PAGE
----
Hancock Watch April 2011


March 2011: College Creek, busted culvert during wet weather work in rainforest reserve.

Seven Years Clearfelling Commences in Domestic Water Supply

Yellow dot marks approximate site of recent clearfelling in catchment that supplies drinking water to over 1000 people. Blue Indicates Cores and Links Rainforest Reserve. Red indicates cool temperate rainforest. More information on Agnes River here.

Strzelecki Ranges with domestic water supplies marked in light blue. Yellow = hardwood. Orange=pine.

The Star. April 5 2011

Water's Okay: SGW by Matt Dunn

South Gippsland Water Managing Director Steve Evans said no more chemicals than permissible would be used to treat water sourced from the Agnes River.

Environmental group Friends of the Earth belived logging along the river's fringe will adversely affect drinking water in Toora, Welshpool and Port Welshpool.

The group said SGW may be forced to treat turbidity in the water by increasing concentrations of coagulant chemicals, such as aluminium sulphate (alum).

"There is a causal link between aluminium concentration and Alzenheimer's disease", landuse researcher Anthony Amis said.

"Aluminium has also been linked to Parkinson's Disease and can cause problems for people undertaking kidney dialysis.

"One hopes that dosing drinking water with high levels of alum does not occur, but it can't be ruled out, particularly if heavy rain occurs during and after logging."

But Mr Evans said that SGW was bound by strict standards and could only use a prescribed measure of the chemical.

"The flows we get from the Agnes are very turbid just in normal times. We have in place out treatment plant. The treatment plant deals with clarification and filtration" he said.

Yes, we do use alum, however that's to put in the raw water to drop out the solids and turbidity. At the end of the day though we're under very strict guidelines.

"We use what we need, but the national and state drinking guidelines state an amount we can't go over in relation to alum. There's just no concern it's going to blow out because we've got turbidity coming down".

Mr Evans said that if the river's turbidity levels were "massively high" there was "the ability to turn that water off".

"We could use the water that is stored in the service basin and we could continue that for one or two weeks" he said.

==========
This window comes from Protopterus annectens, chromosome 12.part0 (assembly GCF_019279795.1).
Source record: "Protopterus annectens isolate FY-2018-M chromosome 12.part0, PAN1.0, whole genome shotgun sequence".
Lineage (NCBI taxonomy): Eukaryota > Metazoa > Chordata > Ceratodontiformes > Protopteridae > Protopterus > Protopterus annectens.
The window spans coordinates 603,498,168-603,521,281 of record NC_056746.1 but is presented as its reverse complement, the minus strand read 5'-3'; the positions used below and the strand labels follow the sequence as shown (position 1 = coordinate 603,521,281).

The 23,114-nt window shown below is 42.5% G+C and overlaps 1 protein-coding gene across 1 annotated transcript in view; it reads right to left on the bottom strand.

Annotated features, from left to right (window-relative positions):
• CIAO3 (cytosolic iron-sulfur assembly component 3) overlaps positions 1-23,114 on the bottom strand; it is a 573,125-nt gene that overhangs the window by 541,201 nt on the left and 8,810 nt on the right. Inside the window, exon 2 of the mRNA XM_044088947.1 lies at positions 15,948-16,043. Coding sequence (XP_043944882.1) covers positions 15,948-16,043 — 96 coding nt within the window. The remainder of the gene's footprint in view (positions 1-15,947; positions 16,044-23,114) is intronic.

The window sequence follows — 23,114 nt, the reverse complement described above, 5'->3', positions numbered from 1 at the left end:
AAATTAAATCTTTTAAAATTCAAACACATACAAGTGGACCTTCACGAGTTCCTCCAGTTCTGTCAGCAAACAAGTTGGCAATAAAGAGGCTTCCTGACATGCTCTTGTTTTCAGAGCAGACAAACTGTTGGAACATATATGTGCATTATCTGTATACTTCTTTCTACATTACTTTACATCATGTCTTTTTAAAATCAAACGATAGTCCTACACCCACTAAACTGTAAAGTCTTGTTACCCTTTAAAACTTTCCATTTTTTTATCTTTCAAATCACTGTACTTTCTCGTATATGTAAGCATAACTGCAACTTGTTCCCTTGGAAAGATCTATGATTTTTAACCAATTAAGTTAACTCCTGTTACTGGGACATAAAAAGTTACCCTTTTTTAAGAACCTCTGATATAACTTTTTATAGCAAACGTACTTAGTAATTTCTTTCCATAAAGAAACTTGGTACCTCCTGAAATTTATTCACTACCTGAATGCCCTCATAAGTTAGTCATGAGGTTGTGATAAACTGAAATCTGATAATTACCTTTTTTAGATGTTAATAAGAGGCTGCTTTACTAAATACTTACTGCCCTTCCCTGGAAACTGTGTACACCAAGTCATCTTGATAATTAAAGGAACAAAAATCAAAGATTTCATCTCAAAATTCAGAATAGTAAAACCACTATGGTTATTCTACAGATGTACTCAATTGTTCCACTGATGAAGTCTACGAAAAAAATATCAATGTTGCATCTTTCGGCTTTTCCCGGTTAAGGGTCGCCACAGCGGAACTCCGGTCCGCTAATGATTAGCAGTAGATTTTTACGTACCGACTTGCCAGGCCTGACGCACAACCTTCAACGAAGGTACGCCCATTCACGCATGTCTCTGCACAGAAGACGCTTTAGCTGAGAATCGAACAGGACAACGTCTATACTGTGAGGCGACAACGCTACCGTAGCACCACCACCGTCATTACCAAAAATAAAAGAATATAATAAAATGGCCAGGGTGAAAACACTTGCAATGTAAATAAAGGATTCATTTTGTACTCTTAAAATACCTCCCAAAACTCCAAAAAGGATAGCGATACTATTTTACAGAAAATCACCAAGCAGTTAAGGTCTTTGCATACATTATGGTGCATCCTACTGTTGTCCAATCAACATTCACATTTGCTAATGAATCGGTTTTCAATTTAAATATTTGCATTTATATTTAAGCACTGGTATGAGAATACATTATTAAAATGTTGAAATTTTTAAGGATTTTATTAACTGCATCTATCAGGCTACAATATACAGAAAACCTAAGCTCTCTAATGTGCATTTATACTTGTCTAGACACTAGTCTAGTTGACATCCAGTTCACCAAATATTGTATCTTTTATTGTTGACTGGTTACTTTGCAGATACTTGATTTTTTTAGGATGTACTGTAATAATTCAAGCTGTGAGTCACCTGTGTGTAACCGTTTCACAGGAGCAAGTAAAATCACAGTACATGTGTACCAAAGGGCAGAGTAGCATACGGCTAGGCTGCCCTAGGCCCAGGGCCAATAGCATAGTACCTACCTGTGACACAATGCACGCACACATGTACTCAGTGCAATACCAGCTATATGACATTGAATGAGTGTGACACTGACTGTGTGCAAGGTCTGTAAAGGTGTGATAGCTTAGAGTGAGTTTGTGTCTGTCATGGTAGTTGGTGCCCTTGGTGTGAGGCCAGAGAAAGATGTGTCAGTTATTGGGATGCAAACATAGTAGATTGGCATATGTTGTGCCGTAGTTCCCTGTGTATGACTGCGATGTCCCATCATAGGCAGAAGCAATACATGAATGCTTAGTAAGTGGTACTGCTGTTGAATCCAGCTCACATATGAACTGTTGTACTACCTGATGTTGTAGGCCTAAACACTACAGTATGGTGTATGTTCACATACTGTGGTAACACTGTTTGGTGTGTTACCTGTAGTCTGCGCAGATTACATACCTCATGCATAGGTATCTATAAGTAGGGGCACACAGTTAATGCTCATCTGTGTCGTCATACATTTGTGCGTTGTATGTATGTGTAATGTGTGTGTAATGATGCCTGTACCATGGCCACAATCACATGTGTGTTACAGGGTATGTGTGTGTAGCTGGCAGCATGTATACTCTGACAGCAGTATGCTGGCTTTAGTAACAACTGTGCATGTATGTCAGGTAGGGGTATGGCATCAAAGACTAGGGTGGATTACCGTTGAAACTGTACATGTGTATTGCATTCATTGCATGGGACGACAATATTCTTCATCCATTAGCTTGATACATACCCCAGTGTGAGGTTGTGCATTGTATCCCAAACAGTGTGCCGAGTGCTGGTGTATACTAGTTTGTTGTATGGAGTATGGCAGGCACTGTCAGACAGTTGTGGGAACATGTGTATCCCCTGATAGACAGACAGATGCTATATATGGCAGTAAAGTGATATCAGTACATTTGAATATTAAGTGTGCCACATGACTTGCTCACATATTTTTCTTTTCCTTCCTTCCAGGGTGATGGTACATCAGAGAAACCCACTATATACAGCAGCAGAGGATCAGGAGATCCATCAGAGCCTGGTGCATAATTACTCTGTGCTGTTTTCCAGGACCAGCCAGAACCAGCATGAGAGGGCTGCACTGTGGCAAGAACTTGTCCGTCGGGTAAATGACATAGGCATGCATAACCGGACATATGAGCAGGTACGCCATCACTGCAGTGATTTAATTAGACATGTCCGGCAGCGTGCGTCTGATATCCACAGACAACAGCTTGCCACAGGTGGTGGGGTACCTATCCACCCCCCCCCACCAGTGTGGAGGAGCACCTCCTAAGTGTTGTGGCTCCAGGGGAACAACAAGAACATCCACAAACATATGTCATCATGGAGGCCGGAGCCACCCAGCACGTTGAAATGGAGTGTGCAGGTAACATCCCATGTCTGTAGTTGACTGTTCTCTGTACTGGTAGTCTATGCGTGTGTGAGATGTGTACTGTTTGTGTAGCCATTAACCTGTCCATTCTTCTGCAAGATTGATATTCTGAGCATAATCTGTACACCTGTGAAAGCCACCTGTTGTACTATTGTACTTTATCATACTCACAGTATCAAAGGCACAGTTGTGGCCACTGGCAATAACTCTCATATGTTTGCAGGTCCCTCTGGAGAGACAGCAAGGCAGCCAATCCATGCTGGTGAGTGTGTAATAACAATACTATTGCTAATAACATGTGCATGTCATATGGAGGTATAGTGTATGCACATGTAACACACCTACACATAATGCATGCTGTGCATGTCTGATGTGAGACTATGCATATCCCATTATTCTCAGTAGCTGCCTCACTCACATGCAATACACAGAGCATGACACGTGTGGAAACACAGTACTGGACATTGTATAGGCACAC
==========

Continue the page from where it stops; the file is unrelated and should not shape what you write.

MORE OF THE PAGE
"An event might happen where the water becomes massively turbid, but we just wouldn't keep hitting it with chemicals."

HVP plantations external relations manager Steve Wentworth said the area that would be logged is part of a plantation and "it was not the first time that we've undergone our plantation activities in that catchment area".

"Poor forest practices or poor roading practices can contribute to sediment in the stream. There is some basis to that, scientifically" he said.

He said the company had been audited by two seperate authorities to prove it's bona fide as a good corporate citizen that adheres to stringent environmental practices.

"We're proud of our culture and it qualifies for certification with two independent bodies. It's a sustainable practice that we're engaged in. It's a renewable resource" he said.

"If this is done to a high standard then the impacts are minimised"

March 16 2011: Strzelecki Ranges/Agnes River Catchment: FSC auditors Smartwood, and ASI observe first hand Hancock roading in the Agnes River catchment.

March 16 2011: Strzelecki Ranges/Agnes River Catchment: No drainage or culverts at this spot on Mount Mabel Track. Hancock used the excuse that this was a pre-road, used before logging occurs.

March 16 2011: Strzelecki Ranges/Agnes River Catchment: Where the logging road went to a logging coupe.

March 2011: Strzelecki Ranges/Agnes River Catchment: Mount Mabel Track a few weeks prior. Wet Weather work.

March 2011: Strzelecki Ranges/Agnes River Catchment: Remnant tree bulldozed.

March 2011: Mt Mable Track, obvious signs of wet weather work in domestic water supply.

March 2011: Strzelecki Ranges/ College Creek: This road is below Budgeree Road and track 32 a Council road. The culverts and gabion from the Council road have been ripped out during these wet weather operations.

March 2011:Strzelecki Ranges/ College Creek: Roading inside rainforest reserve. Wet summer, appalling drainage. LaTrobe Shire, "asleep at the wheel".

March 2011: Strzelecki Ranges/ College Creek below Track 32. More appalling wet weather work. Broken culvert.